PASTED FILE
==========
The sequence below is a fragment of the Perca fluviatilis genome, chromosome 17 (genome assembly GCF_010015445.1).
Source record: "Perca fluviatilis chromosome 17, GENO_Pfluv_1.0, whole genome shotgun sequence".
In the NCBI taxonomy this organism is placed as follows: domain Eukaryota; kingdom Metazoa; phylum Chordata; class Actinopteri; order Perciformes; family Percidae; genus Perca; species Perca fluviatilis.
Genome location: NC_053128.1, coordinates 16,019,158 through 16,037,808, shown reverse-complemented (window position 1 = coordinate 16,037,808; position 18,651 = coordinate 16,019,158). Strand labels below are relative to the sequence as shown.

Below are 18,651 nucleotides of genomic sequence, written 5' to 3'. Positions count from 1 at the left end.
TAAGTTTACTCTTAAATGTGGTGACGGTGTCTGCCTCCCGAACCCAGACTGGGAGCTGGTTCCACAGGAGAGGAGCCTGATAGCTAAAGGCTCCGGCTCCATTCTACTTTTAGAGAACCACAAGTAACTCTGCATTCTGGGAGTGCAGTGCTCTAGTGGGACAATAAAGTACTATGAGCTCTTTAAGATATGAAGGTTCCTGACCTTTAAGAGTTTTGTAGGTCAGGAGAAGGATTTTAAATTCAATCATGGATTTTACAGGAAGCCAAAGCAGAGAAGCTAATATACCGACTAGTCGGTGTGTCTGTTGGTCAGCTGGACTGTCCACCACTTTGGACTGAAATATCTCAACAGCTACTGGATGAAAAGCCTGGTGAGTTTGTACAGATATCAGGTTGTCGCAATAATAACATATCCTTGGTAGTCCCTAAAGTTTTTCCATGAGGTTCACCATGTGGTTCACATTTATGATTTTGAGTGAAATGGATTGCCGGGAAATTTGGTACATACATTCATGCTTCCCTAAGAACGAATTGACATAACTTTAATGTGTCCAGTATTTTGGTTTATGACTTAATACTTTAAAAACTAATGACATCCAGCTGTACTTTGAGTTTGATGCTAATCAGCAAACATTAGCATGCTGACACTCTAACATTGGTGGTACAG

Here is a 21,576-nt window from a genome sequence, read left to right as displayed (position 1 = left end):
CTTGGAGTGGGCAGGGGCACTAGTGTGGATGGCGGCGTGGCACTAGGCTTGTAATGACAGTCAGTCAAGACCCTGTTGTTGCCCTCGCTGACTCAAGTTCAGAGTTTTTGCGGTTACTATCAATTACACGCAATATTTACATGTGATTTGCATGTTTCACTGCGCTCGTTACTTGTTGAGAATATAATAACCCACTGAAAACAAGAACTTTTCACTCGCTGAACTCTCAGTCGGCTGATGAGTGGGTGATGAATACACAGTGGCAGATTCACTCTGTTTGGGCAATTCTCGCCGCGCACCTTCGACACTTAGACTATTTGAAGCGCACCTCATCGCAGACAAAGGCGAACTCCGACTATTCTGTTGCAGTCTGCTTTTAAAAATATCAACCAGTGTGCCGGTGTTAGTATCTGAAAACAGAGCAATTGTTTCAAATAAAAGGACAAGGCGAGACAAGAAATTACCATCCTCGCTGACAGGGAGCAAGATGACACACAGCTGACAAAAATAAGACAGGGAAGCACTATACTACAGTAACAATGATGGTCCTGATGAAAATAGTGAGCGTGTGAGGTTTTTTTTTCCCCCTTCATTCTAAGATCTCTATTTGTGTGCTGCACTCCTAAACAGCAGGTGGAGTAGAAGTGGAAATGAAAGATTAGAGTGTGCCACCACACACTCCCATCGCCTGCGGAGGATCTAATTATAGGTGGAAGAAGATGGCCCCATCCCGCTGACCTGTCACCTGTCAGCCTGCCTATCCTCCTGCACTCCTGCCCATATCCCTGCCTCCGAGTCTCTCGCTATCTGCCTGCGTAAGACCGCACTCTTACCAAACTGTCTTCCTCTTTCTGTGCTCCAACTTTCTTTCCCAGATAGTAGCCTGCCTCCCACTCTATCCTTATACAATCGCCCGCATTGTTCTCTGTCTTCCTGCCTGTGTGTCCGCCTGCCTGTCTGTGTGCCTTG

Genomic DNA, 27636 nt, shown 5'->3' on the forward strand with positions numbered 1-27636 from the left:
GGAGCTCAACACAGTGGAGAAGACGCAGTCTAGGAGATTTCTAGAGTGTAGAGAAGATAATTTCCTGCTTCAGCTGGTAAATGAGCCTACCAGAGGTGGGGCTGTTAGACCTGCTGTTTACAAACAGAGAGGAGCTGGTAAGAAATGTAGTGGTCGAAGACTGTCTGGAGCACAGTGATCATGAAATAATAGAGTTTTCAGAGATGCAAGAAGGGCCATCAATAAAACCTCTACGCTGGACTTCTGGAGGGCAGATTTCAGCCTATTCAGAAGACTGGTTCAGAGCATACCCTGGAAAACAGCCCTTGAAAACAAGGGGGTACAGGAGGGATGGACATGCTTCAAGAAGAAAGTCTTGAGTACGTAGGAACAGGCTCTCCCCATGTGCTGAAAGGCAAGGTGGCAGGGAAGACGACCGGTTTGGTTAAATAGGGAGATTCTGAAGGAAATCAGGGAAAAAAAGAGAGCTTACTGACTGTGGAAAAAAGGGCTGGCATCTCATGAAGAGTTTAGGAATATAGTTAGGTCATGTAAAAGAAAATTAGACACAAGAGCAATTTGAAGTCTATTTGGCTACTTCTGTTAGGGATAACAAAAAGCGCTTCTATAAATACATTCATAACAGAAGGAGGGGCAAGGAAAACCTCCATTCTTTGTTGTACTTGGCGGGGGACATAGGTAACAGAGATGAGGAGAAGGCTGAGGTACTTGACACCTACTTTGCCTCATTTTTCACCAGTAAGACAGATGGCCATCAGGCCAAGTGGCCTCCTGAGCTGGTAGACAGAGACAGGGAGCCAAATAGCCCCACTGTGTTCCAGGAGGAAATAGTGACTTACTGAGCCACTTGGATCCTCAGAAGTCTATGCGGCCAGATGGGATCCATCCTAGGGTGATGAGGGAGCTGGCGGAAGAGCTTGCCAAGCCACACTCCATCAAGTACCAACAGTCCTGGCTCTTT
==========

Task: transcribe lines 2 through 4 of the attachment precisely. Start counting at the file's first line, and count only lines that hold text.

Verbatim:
Source record: "Perca fluviatilis chromosome 17, GENO_Pfluv_1.0, whole genome shotgun sequence".
In the NCBI taxonomy this organism is placed as follows: domain Eukaryota; kingdom Metazoa; phylum Chordata; class Actinopteri; order Perciformes; family Percidae; genus Perca; species Perca fluviatilis.
Genome location: NC_053128.1, coordinates 16,019,158 through 16,037,808, shown reverse-complemented (window position 1 = coordinate 16,037,808; position 18,651 = coordinate 16,019,158). Strand labels below are relative to the sequence as shown.